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S H I S H I D O    J O








Name: Shishido Jo
Born: December 6, 1933
Birthplace: Osaka, Japan
Key Nikkatsu films: "Hitori Tabi" (1962),
"Yaju no Seishun" (1963), "Nikutai no Mon" (1964),
"Minagoroshi no Kenju" (1967),
"Koroshi no Rakuin" (1967).



Ace Nikkatsu Action star, Shishido Jo is one of the most distinctive personalities in all of Japanese cinema. His singular looks, uniquely intense style of acting, and his uncanny ability (seeming almost a need) to surprise the audience have made him a top star in Japan for nearly half a century. Jo's life and career have proven to be one of the most consistently interesting in the history of filmed entertainment.

After graduating from high school in 1952, Shishido entered the Department of Art at Nihon University with the intention of majoring in Theater. Two years into his studies, however, he decided to answer Nikkatsu's first national call for new talent. His good looks, keen mind, and considerable acting talent resulted in his being selected as a charter member of Nikkatsu's first group of "star recruits" . Jo immediately withdrew from college and entered the "school" of Nikkatsu.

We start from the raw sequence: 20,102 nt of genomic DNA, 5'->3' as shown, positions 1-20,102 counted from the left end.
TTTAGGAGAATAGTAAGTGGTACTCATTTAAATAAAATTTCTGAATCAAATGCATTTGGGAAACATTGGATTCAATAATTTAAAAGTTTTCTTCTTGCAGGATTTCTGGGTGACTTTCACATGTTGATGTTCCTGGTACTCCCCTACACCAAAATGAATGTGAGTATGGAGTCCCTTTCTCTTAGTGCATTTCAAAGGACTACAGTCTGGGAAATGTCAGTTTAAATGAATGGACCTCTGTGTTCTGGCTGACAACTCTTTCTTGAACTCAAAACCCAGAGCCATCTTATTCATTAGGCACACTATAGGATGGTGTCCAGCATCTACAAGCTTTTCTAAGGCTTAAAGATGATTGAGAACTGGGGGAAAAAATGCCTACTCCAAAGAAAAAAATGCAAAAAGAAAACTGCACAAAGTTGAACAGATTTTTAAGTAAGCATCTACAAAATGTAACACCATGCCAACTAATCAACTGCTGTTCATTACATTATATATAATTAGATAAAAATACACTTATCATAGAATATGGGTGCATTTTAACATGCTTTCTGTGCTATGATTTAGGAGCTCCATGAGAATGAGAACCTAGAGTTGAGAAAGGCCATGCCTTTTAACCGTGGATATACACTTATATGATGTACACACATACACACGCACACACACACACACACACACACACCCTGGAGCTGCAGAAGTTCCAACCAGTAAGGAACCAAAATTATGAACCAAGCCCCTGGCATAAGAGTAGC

Jo made his screen debut in the 1955 release "Keisatsu-ki" ("Police Report"). Initially, he played the role of a handsome lover. However, at that time in Japan, cinematic Don Juan's were a dime-a-dozen and Shishido wasn't making much of an impact. Jo decided something major, perhaps even drastic, needed to be done. So, in keeping with his "do the unexpected" personal mission statement, he elected to undergo extreme plastic surgery to enhance his cheekbones in order to emerge as an impudent tough guy. This bold decision paid off when he won a major role in the 1958 film, "Moeru Nikutai" ("Burning Flesh"), which was released simultaneously with Ishihara Yujiro's classic "Arashi o Yobu Otoko" ("A Roaring Drummer"). From that point on, Jo's career skyrocketed!

At the height of the Hard-boiled, Nikkatsu Action boom of the late 50's and early 60's, there were very few films made by the studio in which Shishido Jo didn't appear as a pistol wielding tough guy! During this exciting period, Jo frequently co-starred, to great effect, with the powerful Akagi Keiichiro. One such Akagi/Shishido pairing, 1960's "Kenju Buraicho: Nukiuchi no Ryu" ("Gunslinger's Tale: Ryu the Fast Draw") led to an enjoyable and successful series of gunmen flicks. In these "Kenju" films, Shishido (and to some degree Akagi, as well) comes off as a super-suave, ultra-cool assasin, making one immediately think of the early James Bond films; yet, these Nikkatsu films predate United Artists' Bond pictures by a good two years!

Jo was also oftened paired with "Mr. Dynamite", Kobayashi Akira, with spectacular results. Among these couplings were the immensely popular Wataridori films in which Akira played a guitar-playing wanderer who always managed to end up in violent confrontations with gunman Jo. Some of these films were referred to as "Japanese Westerns" or, more accurately, mukokuseki ("no nationality" Westerns) with the characters frequently appearing in gunfighting "cowboy" gear--Stetson's and all!